• 5 1-04-2010 at 7:25 pm

    Guy Lodge said...

    Can’t win ’em all!

  • 6 1-04-2010 at 7:27 pm

    Me. said...

    The “No Country for Old Men” shot that you put on the article is simply stunning. I love it! That film has great cinematography! I also like your incusion of “Brokeback Mountain”. I would’ve cut some parts out but I think it was very well done and the ending was very emotional. I personally prefer “Milk” though, it’s much more universal. I also liked “The Class”. I used to be in the French system so the film felt incredibly familiar. Haha.
    So far, the only film from my short list of favorite films of the decade has been “City of God”. I hope some others will pop up. If not, great list! There are some titles that I have to check out including “Mooladée” which looks amazing.

  • 7 1-04-2010 at 7:28 pm

    Adam Smith said...

    Oh, Kris, thanks for reminding me about “Jesus’ Son”. I’m curious, Guy, what your benchmark for release dates is. Because all my searching has said that “Jesus’ Son” and “Beau Travail” are 1999 films.

  • 8 1-04-2010 at 7:29 pm

    Jim T said...

    WOLF CREEK?? Are you nut? :p I guess this one is what made you expect disagreement. Healthy? Don’t defend before we attack! :p

    Seriously now, I liked that movie too. I feel totally unintellectual when I agree with you on the “least artistic choices” like this and “good girl” and “not that into you” but not on “Once”. Although I loved the beginning and even cried at the song after which they meet, I got a little bored after a while.

    And I couldn’t stand “Spider”. I didn’t get “No Countrly for Old Men” (I’m beginning to feel hopeless :p) and although I liked Class, well, I thought it was just a nice little film. Yeah, I love Brokeback but I’m gay, so it doesn’t really count.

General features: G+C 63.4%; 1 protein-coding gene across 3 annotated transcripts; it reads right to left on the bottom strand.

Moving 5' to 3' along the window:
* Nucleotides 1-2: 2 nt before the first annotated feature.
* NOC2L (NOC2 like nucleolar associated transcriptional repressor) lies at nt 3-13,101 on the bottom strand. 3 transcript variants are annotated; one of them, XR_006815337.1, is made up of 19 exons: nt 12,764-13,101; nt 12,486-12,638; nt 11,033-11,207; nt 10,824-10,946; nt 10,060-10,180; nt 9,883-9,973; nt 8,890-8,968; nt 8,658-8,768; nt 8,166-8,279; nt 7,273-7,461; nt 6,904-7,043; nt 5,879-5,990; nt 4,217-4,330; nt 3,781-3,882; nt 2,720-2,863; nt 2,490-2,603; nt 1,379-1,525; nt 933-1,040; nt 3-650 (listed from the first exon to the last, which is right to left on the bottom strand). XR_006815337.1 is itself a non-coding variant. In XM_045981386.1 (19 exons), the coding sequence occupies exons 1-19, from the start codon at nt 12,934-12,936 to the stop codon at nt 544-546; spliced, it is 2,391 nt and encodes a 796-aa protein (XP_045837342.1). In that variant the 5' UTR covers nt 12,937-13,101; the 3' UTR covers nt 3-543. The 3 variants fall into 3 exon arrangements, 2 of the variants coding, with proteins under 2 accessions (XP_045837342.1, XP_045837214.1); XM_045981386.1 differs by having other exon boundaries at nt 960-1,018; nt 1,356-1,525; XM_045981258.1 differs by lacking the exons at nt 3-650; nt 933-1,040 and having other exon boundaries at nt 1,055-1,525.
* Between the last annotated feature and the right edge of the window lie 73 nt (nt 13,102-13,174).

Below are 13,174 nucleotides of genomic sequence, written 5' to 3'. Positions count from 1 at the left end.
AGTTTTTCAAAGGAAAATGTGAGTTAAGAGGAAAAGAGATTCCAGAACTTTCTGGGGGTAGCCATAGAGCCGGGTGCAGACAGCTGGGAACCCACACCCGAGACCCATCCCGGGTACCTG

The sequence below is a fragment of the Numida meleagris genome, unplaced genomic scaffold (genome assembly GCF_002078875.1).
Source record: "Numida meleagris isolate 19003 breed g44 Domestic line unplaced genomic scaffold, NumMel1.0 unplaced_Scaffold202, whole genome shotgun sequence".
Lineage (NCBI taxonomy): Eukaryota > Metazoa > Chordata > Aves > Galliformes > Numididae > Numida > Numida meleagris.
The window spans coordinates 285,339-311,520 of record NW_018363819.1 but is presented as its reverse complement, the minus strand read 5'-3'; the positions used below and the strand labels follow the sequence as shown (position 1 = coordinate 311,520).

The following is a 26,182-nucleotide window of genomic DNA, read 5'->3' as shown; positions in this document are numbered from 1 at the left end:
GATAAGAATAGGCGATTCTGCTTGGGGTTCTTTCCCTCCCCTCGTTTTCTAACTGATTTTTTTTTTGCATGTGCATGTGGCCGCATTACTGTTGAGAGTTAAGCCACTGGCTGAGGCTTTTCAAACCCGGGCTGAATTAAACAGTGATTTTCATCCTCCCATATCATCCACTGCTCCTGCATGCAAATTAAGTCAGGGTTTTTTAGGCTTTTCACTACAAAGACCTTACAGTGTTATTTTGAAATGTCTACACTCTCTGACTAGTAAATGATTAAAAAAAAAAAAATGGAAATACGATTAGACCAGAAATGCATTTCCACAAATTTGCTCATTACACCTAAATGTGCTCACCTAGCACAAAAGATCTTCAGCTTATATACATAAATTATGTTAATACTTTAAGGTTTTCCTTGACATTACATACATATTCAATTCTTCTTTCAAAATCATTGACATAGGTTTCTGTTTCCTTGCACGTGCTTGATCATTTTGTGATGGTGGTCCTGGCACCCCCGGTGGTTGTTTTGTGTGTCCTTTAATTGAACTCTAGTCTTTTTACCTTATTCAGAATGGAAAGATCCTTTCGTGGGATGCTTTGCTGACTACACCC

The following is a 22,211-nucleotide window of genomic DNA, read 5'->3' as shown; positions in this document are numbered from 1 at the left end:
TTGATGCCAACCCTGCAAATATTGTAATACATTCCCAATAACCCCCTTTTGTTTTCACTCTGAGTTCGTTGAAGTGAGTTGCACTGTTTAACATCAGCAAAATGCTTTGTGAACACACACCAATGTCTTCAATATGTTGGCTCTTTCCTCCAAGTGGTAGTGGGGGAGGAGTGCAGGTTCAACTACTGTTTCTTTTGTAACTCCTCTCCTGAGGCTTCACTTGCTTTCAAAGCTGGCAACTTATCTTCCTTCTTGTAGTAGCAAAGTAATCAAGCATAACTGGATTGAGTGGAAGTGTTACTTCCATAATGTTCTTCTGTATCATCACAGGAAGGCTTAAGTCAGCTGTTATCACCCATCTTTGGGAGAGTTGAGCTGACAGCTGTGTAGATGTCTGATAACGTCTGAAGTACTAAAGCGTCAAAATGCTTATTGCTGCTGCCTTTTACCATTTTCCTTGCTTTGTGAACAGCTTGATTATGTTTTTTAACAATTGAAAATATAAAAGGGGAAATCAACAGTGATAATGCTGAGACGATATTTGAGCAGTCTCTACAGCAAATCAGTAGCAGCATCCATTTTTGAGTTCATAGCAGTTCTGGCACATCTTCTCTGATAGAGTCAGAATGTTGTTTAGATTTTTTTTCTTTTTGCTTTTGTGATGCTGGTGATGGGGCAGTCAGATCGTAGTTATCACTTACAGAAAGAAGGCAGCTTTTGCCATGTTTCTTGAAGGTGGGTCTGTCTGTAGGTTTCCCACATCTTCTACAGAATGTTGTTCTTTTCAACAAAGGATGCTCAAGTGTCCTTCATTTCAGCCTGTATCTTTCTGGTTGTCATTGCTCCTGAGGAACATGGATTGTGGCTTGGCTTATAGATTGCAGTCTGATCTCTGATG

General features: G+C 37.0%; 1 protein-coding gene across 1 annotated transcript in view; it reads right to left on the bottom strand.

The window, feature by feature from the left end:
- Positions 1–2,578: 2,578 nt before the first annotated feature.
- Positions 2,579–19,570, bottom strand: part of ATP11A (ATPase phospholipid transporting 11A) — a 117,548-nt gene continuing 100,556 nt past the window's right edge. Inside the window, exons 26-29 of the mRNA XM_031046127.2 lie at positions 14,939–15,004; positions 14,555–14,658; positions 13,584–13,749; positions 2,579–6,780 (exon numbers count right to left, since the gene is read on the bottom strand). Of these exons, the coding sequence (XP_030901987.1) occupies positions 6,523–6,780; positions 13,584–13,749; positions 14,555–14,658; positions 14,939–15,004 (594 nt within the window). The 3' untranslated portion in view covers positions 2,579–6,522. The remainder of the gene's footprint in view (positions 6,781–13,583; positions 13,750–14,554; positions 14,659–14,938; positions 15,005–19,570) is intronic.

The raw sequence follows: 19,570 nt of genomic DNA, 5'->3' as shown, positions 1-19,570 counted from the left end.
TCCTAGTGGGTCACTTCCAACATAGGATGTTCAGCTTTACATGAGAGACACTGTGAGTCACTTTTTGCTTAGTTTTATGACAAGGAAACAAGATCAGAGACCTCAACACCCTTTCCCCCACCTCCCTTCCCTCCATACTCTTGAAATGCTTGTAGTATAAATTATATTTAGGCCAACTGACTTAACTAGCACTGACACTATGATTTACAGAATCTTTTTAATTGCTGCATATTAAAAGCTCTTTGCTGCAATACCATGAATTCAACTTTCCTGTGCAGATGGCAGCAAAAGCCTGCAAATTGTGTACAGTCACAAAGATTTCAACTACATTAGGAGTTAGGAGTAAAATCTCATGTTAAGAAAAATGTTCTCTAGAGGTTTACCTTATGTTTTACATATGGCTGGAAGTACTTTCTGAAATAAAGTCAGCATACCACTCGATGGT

Anyway, you (and Nick Davis) made me really want to see JINDABYNE.

    Did I mention how I thought Departed was only good? I’VE GOT to stop!

    We kind of agree on Lust, Caution. Heartbreaking and beautifully made!

  • 9 1-04-2010 at 7:36 pm

    Kristopher Tapley said...

    Chad shares your view of Wolf Creek, unless I’m mistaken. I, on the other hand — never saw it. Guess I should remedy that.

  • 10 1-04-2010 at 7:48 pm

    Guy Lodge said...

    Adam: To the best of my knowledge, “Beau Travail” and “Jesus’ Son” only played festivals in 1999. It’s a finicky call, but I’m going on the basis that if they got their first theatrical release in the 2000s, then they count as 2000s films.

    (For that reason, I can’t include “White Material.”)

  • 11 1-04-2010 at 7:58 pm

    Adam Smith said...

    @Guy: Thanks for the clarification.

    And may I say “Oh snap!” I was interested to see how “White Material” was gonna fare on this list.

  • 12 1-04-2010 at 8:00 pm

    Nigel Bridgeman said...

    Once is my number two film of the decade (after Kiss Kiss Bang Bang). Such a beautiful film.

  • 13 1-04-2010 at 8:15 pm

    Speaking English said...

    I don’t who else, but I actually prefer “2046” to “In the Mood for Love.”

  • 14 1-04-2010 at 8:16 pm

    Speaking English said...

    *I don’t KNOW who else

  • 15 1-04-2010 at 8:39 pm

    Chase K. said...

    Eh – “Once” is cute, but…

    I think if any horror film should sneak into a “Best Of” list, it would be Neil Marshall’s “The Descent” – if for nothing else than its extremely claustrophobic opening 45 minutes.